The Hoods Take Over by Ovid Demaris - book review: Highly engrossing, briskly paced, and with colourful and convincing characters

The Hoods Take Over by Ovid Demaris
The Hoods Take Over by Ovid Demaris

Reprinted from the late 1950s comes a tautly plotted, gritty tale of gang wars, racketeering, police corruption, and the dangers faced by a murder witness who risks his life to give testimony against powerful mobsters.

Late American author Ovid E. Desmarais, better known as Ovid Demaris, was a journalist and bestselling author of thirty books. Praised for his investigative reporting on organised crime, political and business corruption, gambling and the underworld, several of his non-fiction books enjoyed a combined 64 weeks on the New York Times bestseller list and have been translated and published in twenty-two countries.

Hard-hitting non-fiction aside, hardboiled crime fiction, detective stories, and paperback original suspense novels make up the bulk of Demaris’s body of work.

His best-known tale, Candyleg, was made into the 1969 Italian film Machine Gun McCain, featuring John Cassavetes, Britt Ekland and Peter Falk, and The Hoods Take Over, first published by Gold Medal Books and reprinted this month by Stark House Press, also caught the attention of Hollywood, later becoming a movie called Gang Wars, starring Charles Bronson.

Arriving in bookstores in June 1957, four months after his successful debut, Demaris’s gritty second novel was a socially relevant and timely story focused on gang-related crimes, crooked police officials and civic responsibility.

It begins with Alan Avery, a Hollywood high school teacher, husband and father-to-be, rushing to the drugstore late one night to refill a prescription for his pregnant wife who has a migraine.

On the way home, an incapacitating bout of severe heartburn forces him to sit down in a parking lot and as he recovers, he watches two thugs beat and knife a man then slit his throat.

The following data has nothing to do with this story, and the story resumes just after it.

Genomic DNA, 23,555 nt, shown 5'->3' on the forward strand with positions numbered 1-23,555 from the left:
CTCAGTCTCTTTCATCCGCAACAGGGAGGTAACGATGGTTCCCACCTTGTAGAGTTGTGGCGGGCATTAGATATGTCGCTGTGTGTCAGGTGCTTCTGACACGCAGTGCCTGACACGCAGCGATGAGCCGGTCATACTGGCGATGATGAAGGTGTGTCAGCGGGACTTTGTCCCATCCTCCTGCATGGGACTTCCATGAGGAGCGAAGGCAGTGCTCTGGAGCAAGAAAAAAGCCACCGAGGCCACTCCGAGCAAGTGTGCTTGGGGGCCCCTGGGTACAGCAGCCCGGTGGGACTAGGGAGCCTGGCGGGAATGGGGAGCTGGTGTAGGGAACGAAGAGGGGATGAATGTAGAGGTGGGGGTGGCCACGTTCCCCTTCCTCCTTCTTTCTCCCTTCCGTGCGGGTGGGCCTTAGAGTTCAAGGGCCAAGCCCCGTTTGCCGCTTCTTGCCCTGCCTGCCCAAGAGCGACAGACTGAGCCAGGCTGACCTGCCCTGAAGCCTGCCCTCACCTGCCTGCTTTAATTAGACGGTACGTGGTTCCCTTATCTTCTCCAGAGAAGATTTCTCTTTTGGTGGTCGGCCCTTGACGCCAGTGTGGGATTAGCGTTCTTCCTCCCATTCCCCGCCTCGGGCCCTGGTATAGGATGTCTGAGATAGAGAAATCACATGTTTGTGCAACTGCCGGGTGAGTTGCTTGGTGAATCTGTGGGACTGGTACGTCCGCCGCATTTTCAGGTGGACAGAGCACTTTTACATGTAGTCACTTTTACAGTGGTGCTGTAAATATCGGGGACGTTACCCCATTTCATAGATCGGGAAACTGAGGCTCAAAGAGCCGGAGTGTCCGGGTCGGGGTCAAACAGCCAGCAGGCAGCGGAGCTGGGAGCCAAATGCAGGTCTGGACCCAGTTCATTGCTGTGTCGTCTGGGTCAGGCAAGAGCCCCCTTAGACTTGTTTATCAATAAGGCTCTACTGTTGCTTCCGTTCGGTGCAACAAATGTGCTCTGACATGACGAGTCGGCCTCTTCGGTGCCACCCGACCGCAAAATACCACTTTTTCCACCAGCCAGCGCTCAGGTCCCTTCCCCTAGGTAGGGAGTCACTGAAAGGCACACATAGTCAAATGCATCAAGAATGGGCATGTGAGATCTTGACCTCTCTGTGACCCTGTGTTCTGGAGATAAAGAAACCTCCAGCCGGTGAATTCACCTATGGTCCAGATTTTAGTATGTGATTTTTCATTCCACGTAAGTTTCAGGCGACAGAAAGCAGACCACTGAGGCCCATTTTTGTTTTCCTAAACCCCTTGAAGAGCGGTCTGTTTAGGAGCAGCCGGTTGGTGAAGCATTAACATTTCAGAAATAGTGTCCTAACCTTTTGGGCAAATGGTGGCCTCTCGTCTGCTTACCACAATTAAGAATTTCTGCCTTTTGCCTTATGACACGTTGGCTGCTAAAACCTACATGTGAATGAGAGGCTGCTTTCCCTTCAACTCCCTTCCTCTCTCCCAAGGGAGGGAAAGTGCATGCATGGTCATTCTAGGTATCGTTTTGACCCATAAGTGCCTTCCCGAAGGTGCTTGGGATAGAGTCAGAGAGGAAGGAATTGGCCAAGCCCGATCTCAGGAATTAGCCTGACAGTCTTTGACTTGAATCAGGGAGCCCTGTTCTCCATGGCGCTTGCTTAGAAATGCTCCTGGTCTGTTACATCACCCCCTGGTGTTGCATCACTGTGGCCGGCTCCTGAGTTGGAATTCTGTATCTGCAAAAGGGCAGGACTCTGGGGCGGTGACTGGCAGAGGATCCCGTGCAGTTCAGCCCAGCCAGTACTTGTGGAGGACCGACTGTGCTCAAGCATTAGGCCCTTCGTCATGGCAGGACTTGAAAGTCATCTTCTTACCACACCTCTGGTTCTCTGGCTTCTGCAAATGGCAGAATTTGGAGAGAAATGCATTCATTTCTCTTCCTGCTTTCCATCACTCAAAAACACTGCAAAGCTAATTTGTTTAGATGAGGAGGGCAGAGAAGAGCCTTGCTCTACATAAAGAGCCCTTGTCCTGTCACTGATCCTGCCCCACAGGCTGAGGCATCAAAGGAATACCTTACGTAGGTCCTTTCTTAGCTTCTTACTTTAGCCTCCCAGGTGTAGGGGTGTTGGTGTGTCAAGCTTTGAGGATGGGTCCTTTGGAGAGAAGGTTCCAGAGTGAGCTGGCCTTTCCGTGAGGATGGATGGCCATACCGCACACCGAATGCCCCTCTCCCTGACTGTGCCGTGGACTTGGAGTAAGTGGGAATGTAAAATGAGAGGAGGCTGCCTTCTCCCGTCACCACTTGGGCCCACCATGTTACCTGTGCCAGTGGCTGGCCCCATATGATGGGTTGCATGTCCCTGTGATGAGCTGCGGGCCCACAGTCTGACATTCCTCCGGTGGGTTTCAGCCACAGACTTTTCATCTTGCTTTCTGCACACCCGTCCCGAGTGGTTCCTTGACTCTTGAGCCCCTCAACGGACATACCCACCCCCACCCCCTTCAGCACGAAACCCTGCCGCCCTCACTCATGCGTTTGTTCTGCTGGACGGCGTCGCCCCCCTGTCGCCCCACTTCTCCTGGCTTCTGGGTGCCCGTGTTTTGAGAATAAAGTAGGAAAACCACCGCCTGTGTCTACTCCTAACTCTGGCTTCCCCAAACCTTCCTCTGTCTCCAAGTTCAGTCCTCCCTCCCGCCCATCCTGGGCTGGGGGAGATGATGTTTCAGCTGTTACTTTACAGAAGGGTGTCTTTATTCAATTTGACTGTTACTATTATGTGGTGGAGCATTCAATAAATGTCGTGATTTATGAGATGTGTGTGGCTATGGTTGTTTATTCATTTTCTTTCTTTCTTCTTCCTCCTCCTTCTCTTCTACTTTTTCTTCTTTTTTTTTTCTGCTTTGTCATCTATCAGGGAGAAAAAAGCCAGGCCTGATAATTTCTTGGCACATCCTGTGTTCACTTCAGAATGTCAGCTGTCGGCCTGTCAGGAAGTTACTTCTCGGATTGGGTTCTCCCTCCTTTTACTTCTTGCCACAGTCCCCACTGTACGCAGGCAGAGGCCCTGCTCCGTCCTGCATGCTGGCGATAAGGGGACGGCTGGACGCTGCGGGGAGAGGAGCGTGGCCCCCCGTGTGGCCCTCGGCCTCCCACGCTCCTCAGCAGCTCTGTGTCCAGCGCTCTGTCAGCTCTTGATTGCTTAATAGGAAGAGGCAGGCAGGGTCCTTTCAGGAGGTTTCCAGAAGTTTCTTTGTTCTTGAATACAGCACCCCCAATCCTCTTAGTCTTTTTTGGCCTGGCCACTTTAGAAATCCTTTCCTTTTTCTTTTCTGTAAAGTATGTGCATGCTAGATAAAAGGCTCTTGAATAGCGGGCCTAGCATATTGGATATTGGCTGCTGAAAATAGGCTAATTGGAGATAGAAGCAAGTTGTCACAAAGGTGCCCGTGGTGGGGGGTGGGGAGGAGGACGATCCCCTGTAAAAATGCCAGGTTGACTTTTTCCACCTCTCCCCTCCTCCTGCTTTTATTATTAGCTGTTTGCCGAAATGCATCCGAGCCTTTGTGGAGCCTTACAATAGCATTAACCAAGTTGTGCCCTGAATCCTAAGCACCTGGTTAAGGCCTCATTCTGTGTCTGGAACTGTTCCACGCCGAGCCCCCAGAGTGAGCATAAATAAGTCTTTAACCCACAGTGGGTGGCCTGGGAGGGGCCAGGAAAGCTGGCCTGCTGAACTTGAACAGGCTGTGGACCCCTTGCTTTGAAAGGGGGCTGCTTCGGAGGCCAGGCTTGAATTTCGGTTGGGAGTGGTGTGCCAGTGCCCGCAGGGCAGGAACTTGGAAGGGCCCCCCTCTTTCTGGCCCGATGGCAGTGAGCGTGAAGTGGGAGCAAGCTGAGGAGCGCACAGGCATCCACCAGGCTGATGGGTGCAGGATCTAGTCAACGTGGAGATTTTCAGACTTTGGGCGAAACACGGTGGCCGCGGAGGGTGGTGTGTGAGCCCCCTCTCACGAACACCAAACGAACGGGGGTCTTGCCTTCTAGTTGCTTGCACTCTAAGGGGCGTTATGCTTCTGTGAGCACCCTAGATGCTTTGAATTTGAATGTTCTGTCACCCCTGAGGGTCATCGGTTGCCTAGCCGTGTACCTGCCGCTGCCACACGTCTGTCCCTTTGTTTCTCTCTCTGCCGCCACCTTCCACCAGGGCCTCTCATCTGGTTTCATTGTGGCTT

When they load the dead body into the trunk of their Cadillac and drive away, Alan, who has memorised the licence plate, reports the crime to the police.

It turns out that the car belongs to Joseph Ricca, a big-time crook who was recently arrested on a drugs charge and is presently out on twenty-five-thousand-dollars bail. Prostitution and narcotics are Ricca's domain in Los Angeles, but he’s also ‘rated among the best in the business of execution, with at least thirty murders to his credit.’

The victim, Slick Danchick, was about to ‘turn state’s evidence in the narcotics case involving Ricca and half a dozen other hoods’ to avoid a ten-year prison sentence.

Alan, a ‘soft’ man who is made ill by the sight of violence, is a ‘fearless idealist’ who puts his faith in the police being able to protect him and his family. Urged by his wife, his work colleague and an old school friend to change his statement, Alan refuses to compromise his principles, determined to ‘do his duty as a citizen even in the face of danger.’

However, powerful crime boss Marty Kahn, who runs ‘all the bookmaking, gambling and extortion’ in L.A., relies on Ricca to keep the mafia from muscling in on his turf. Working with his smart, formidable lawyer, Bryce Barker, Marty finds a way to get the charges dropped against Ricca and Abe (the Axe) Doto, his top henchmen.

Then the mighty, vengeful hoods set their sights on the well-meaning if naive Alan Avery, aiming to wipe him off the face of the earth.

Anthony Boucher of the New York Times was lavish in his praise of Demaris’s abilities as a writer, expressing great appreciation for the fast tempo, the effortless way the author weaves together the various plot strands, and his realistic, ‘unglamorized portrayal of mobsters as the contemptible monsters they are.’

What is especially appealing about this novel is the great care Demaris takes to flesh out his principal characters. As a result, the reader roots for Alan and his wife, Edie, and the noble Sergeant Ernie Tucker, who carries a burning hatred for ‘the hardened criminal who has made crime a big business’ and secretly strives to clear his late father’s blemished reputation as a crooked lieutenant.

And the reader is sickened by the cruel Ricca and the power-hungry Marty and sympathises with the brilliant lawyer Bryce Barker, a desperately unhappy alcoholic who has achieved fame and fortune at the cost of his integrity and wishes he could forget his past and escape his situation.

Highly engrossing, briskly paced, and with colourful and convincing characters, The Hoods Take Over is a grisly yet powerful hard-hitting crime story that shocks, fascinates and moves the reader. Those with a predilection for gangster novels should put this at the top of their reading list.

(Stark House Press, paperback, £9.95)